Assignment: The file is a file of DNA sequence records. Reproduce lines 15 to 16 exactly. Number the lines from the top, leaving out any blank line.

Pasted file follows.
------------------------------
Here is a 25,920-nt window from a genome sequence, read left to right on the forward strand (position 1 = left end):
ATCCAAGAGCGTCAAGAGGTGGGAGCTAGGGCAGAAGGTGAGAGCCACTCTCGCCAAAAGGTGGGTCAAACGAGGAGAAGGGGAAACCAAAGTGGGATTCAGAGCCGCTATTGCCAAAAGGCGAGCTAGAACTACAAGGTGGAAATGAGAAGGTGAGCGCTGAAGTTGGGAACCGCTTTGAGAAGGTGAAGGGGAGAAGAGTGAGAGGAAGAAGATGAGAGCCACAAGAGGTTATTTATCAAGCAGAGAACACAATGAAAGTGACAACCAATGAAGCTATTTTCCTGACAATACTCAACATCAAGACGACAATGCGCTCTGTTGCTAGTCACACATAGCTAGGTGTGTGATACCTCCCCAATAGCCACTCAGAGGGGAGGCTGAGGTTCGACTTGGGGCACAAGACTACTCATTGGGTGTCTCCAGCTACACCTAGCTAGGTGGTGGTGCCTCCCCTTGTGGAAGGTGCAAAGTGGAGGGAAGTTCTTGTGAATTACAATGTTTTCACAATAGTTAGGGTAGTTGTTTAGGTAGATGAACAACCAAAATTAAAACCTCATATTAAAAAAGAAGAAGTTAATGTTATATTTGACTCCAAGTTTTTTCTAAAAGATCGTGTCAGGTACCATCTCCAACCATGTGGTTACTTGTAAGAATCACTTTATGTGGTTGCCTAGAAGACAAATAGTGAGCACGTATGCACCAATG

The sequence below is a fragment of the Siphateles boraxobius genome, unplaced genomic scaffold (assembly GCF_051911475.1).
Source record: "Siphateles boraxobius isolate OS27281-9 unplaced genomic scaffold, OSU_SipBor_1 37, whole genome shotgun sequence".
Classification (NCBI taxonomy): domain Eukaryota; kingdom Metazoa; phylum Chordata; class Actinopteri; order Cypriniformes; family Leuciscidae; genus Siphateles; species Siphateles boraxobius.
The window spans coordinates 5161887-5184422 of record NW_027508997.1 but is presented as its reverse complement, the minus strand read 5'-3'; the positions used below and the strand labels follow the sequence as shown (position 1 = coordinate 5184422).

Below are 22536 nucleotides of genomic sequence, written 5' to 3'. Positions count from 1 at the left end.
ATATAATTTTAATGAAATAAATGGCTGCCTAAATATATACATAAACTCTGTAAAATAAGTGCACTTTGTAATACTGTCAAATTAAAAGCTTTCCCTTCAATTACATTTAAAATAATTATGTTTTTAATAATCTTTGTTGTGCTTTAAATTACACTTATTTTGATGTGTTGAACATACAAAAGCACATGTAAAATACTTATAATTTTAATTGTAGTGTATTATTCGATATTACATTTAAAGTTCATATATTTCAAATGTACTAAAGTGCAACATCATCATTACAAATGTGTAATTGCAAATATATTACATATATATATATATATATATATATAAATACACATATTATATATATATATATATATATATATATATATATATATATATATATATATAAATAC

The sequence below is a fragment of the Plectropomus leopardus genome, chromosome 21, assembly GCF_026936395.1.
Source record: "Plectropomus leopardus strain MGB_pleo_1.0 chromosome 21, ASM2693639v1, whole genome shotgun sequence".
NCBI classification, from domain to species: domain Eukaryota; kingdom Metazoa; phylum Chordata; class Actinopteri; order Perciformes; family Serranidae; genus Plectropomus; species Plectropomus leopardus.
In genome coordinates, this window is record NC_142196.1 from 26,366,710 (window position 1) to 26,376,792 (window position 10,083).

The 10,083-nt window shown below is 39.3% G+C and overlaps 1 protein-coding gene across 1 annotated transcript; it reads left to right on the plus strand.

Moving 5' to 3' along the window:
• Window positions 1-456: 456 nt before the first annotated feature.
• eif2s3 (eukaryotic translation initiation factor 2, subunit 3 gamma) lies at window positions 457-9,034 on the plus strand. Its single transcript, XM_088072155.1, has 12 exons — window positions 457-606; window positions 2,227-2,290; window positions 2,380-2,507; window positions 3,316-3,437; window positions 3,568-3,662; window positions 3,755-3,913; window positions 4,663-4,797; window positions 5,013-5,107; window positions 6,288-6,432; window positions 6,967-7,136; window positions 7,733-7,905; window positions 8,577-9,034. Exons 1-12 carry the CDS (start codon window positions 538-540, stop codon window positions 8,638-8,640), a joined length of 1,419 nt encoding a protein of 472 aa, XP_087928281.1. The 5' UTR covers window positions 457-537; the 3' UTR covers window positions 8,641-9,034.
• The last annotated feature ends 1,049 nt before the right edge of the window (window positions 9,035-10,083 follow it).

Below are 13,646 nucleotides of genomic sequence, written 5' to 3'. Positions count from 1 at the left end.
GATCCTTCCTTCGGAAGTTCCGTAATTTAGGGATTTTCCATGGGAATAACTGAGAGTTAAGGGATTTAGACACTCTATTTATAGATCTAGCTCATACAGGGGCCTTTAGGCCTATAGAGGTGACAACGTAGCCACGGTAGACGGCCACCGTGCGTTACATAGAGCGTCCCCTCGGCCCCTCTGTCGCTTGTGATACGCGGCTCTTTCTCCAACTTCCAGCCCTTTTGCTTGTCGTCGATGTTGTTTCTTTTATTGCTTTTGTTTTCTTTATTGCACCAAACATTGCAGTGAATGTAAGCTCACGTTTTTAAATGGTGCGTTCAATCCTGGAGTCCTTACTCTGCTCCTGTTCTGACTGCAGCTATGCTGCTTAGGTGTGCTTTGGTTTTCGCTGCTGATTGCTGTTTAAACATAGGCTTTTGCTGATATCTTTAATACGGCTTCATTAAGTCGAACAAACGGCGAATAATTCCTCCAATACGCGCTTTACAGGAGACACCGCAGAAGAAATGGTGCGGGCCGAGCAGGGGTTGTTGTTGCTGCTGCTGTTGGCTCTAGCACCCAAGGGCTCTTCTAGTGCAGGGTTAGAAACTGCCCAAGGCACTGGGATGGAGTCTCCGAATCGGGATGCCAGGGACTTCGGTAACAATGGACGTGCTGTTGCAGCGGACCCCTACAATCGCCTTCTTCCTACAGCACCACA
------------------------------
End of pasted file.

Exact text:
• Window positions 1-456: 456 nt before the first annotated feature.
• eif2s3 (eukaryotic translation initiation factor 2, subunit 3 gamma) lies at window positions 457-9,034 on the plus strand. Its single transcript, XM_088072155.1, has 12 exons — window positions 457-606; window positions 2,227-2,290; window positions 2,380-2,507; window positions 3,316-3,437; window positions 3,568-3,662; window positions 3,755-3,913; window positions 4,663-4,797; window positions 5,013-5,107; window positions 6,288-6,432; window positions 6,967-7,136; window positions 7,733-7,905; window positions 8,577-9,034. Exons 1-12 carry the CDS (start codon window positions 538-540, stop codon window positions 8,638-8,640), a joined length of 1,419 nt encoding a protein of 472 aa, XP_087928281.1. The 5' UTR covers window positions 457-537; the 3' UTR covers window positions 8,641-9,034.